In the era of the Industrial Revolution, pollution was no longer primarily biological: It didn’t necessarily smell bad. Newer chemicals and contaminants could not be detected simply by looking and sniffing.
By the late 1800s, people had to know exactly what was in the water.
Notable women of water analysis, and historical artifacts
Collecting scientific equipment is the Science History Institute’s stock in trade, and “Downstream” features many early 20th-century contraptions for analyzing water, from colorimeters of the 1920s that detect chemicals, a portable oxygen analyzer from the 1950s that measured the amount of oxygen present in water, and a prototype of a diatometer, a device that collects waterborne diatoms, a type of algae, that was developed by botanist Ruth Patrick of the Academy of Natural Sciences.
Patrick developed an eponymous scientific technique, the “Patrick Principle,” to measure the presence of simple organisms as a way to determine the type and degree of water pollution.
Next to Patrick’s crude diatometer — basically a series of glass slides bobbing in the water via cork floats — is an exhibit about another prominent woman in the history of watershed protection in Pennsylvania, Mira Lloyd Dock.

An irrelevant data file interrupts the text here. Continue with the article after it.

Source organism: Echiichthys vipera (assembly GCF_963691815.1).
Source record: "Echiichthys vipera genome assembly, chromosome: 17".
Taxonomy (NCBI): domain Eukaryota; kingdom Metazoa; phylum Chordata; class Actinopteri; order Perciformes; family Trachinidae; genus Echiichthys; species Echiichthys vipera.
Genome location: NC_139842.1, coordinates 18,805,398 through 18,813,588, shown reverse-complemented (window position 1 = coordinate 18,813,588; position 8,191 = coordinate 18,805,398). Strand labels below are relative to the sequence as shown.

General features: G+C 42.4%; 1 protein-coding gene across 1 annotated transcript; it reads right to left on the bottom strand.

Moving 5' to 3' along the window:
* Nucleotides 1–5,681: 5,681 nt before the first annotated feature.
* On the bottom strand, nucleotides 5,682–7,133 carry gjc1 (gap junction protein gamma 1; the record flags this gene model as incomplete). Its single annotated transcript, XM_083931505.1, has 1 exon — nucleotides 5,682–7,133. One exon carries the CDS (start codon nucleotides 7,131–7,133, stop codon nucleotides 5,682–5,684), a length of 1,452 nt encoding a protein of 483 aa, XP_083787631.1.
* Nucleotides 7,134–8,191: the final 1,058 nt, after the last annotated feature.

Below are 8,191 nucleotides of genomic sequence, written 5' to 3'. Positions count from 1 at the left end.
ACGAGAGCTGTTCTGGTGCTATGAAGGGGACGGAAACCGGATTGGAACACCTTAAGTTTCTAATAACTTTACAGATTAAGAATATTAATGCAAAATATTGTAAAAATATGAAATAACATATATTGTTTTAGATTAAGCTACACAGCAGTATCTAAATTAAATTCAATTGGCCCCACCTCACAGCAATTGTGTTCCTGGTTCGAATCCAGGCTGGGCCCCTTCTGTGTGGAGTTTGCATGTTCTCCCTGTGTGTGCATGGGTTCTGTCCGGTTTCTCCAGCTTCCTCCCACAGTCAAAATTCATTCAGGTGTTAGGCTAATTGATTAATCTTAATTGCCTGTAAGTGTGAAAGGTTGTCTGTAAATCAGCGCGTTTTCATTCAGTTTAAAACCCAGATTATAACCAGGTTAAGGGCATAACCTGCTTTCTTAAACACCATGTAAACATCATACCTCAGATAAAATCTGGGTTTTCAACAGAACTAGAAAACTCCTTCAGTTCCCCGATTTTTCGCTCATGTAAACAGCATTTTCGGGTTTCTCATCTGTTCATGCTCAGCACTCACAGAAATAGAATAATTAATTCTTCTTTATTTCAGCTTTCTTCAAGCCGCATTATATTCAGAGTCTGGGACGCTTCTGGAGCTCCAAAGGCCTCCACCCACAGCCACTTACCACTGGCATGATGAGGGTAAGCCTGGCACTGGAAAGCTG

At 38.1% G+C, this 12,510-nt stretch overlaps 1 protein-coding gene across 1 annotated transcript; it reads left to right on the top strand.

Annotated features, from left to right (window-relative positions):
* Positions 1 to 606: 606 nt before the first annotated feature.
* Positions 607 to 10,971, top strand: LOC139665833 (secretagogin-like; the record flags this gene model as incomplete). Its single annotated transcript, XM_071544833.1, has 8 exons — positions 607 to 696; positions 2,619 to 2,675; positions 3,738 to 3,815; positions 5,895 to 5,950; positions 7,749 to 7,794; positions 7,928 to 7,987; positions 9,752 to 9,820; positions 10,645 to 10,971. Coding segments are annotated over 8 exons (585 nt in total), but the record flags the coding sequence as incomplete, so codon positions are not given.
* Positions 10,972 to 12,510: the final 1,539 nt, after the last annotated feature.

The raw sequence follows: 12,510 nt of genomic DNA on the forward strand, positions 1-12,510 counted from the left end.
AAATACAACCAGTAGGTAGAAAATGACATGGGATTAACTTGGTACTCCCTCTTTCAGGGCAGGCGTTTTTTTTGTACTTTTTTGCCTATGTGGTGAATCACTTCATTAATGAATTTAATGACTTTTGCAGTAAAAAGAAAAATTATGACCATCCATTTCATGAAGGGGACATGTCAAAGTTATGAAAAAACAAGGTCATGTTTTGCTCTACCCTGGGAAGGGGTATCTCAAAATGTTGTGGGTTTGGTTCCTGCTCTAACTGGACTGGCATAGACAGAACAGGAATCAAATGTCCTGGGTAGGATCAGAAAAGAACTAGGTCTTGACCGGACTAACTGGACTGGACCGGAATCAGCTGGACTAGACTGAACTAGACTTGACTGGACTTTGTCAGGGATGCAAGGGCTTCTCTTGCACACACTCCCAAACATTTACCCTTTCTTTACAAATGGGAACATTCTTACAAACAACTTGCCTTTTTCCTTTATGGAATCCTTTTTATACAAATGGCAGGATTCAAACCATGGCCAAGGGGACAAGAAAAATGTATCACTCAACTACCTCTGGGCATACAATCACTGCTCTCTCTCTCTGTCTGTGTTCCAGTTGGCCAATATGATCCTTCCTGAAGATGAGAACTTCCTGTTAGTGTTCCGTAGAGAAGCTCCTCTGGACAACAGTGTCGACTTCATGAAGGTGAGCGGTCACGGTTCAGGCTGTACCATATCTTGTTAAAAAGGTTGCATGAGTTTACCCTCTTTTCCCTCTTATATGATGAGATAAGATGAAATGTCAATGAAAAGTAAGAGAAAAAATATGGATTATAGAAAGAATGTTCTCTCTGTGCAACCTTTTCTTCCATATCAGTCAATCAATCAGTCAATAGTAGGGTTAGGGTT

In some ways, Dock was the Al Gore of her day, traveling across the commonwealth in the late 19th century with a lantern slide show and explaining the importance of forests and watersheds to the health of Pennsylvania.
In 1901, Dock was appointed to Pennsylvania’s Forest Commission, the first woman in the world to serve on such a commission, and the first woman in Pennsylvania to be appointed to a job in state government. During her 12 years on the commission, it protected 1 million acres of forest as land reserves.
“Downstream” gets into the politics of river conservation, the lobbying by the coal industry to secure exceptions to regulations, and steps taken by state and federal governments to control waterways — including the creation in 1936 of the Interstate Commission on the Delaware River Basin between Pennsylvania, New York, and New Jersey; the federal government’s creation of the Tennessee Valley Authority in 1933; and the Missouri River Basin Project of 1944.
By the 1970s, with the passage of the Environmental Protection Act, popular interest in the science of water prompted Parker Bros. to create a pollution test kit for children. The “Downstream” exhibition features an original box of “Johnny Horizon’s Environmental Test Kit,” including 10 different ways to test air and water pollution, for kids aged 10 and up.
Later this month, the Science History Institute will erect outside its building large-scale reprints of posters from a 1960s public anti-pollution campaign by Pennsylvania’s Sanitary Water Board, “Water is Wealth.”
“One of the things that we were interested in are contemporary challenges to water quality,” said Smith. “One part of the exhibition explores the emergence of microplastics as a particular area of concern. We’re not quite sure exactly what impact microplastics will have on human and environmental health right now. So the ongoing challenge of keeping our water clean made it seem important to explore the historical relationships behind that protection.”